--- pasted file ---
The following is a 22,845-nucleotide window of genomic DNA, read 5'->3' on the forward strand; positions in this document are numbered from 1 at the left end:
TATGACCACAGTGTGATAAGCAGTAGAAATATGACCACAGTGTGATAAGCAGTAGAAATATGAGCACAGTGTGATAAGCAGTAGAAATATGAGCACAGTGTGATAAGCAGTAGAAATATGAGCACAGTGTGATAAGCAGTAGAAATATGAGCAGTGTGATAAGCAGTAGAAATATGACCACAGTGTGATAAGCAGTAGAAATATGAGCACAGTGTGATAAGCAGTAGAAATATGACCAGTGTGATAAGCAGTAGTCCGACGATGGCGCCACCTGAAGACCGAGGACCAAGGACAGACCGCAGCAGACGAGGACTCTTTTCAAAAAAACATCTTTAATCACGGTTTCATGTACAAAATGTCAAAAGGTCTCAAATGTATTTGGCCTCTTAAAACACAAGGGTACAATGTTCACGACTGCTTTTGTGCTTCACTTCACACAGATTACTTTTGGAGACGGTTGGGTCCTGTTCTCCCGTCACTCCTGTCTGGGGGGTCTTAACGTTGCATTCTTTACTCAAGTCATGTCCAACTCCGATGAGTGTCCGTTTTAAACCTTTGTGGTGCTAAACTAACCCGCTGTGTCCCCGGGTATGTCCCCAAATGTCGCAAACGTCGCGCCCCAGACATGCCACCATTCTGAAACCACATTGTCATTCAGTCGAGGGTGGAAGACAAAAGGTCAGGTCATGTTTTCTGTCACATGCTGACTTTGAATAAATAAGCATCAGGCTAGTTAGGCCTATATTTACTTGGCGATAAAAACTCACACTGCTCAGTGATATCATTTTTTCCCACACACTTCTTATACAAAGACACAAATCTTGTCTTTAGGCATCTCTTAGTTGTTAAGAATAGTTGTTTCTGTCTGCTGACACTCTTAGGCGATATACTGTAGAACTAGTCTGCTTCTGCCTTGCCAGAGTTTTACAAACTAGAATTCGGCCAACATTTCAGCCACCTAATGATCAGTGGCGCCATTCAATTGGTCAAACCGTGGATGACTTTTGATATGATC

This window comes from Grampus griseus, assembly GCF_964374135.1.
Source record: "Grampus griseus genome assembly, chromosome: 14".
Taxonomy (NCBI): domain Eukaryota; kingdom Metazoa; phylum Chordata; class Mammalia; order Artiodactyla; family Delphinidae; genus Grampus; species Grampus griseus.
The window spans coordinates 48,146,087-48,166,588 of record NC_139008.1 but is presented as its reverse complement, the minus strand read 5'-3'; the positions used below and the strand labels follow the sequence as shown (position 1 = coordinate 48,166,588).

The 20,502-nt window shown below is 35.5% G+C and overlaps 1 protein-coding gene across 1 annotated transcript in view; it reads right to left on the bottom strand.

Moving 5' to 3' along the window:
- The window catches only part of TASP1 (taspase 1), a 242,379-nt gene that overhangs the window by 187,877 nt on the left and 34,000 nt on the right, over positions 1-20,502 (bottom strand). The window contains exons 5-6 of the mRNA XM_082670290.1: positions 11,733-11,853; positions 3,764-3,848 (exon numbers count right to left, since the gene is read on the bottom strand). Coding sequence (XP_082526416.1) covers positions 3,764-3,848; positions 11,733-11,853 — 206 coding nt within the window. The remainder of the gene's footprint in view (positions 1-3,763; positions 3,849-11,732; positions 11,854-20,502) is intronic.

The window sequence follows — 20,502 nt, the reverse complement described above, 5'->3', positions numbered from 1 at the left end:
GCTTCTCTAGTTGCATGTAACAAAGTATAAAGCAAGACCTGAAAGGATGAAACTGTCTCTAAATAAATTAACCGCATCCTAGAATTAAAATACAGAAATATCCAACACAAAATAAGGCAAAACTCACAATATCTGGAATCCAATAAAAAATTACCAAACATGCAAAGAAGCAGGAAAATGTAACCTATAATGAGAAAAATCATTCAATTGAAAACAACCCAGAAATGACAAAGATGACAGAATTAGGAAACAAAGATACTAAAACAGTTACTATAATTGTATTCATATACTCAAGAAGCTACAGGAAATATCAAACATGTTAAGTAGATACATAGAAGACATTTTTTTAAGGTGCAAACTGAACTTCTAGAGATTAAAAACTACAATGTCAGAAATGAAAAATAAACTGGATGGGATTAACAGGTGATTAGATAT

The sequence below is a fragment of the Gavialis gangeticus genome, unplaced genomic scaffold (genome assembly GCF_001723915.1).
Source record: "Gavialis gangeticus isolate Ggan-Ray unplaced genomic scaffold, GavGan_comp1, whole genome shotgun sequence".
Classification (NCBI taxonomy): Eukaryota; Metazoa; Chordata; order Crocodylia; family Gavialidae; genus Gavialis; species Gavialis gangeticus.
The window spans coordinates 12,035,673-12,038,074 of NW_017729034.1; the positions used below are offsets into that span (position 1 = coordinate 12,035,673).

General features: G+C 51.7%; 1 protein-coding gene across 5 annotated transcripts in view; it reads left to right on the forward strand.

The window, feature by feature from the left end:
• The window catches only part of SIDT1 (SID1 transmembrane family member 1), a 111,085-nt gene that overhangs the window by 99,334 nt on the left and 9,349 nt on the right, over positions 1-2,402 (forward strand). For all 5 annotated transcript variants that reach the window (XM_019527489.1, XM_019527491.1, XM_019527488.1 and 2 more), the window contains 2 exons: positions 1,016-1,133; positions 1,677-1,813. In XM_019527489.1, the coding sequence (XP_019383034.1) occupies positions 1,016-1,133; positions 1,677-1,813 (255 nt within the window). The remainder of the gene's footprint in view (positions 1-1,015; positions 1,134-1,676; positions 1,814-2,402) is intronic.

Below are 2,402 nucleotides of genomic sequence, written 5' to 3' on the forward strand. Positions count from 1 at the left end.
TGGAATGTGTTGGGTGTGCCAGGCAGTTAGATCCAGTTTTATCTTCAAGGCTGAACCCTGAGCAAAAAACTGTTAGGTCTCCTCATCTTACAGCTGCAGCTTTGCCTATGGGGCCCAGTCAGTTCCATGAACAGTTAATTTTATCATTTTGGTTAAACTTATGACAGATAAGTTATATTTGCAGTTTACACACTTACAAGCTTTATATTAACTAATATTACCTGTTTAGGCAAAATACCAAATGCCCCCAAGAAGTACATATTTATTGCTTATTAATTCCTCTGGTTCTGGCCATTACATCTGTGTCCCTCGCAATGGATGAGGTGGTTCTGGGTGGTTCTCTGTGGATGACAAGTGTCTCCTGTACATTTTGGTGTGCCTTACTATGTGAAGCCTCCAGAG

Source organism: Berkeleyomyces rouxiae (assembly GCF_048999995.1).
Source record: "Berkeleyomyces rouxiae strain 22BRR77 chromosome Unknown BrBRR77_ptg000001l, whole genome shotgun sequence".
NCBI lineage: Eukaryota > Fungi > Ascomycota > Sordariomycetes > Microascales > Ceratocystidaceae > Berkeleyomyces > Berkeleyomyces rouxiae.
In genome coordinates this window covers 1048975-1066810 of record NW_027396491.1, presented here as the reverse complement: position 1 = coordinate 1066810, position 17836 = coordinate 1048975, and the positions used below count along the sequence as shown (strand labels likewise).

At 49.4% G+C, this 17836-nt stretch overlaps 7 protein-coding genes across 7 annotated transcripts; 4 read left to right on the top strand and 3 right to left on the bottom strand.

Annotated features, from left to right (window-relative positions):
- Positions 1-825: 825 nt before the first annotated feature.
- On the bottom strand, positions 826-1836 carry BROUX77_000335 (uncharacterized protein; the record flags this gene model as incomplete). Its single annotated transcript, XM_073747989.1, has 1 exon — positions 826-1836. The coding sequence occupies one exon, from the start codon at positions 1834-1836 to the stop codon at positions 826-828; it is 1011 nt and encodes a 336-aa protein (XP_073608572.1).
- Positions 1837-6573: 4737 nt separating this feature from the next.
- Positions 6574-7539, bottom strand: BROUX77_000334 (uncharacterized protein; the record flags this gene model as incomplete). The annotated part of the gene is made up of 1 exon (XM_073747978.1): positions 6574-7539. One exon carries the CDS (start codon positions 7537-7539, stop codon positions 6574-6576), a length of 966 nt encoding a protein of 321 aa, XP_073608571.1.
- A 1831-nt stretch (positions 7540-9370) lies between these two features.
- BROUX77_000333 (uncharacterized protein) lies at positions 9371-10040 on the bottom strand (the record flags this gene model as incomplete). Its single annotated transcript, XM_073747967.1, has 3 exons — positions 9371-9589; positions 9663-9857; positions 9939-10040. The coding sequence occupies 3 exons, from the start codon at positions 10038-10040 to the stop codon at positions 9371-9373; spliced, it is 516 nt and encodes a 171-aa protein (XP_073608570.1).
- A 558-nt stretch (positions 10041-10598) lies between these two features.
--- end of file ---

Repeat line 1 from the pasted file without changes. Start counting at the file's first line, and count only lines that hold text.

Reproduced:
The following is a 22,845-nucleotide window of genomic DNA, read 5'->3' on the forward strand; positions in this document are numbered from 1 at the left end: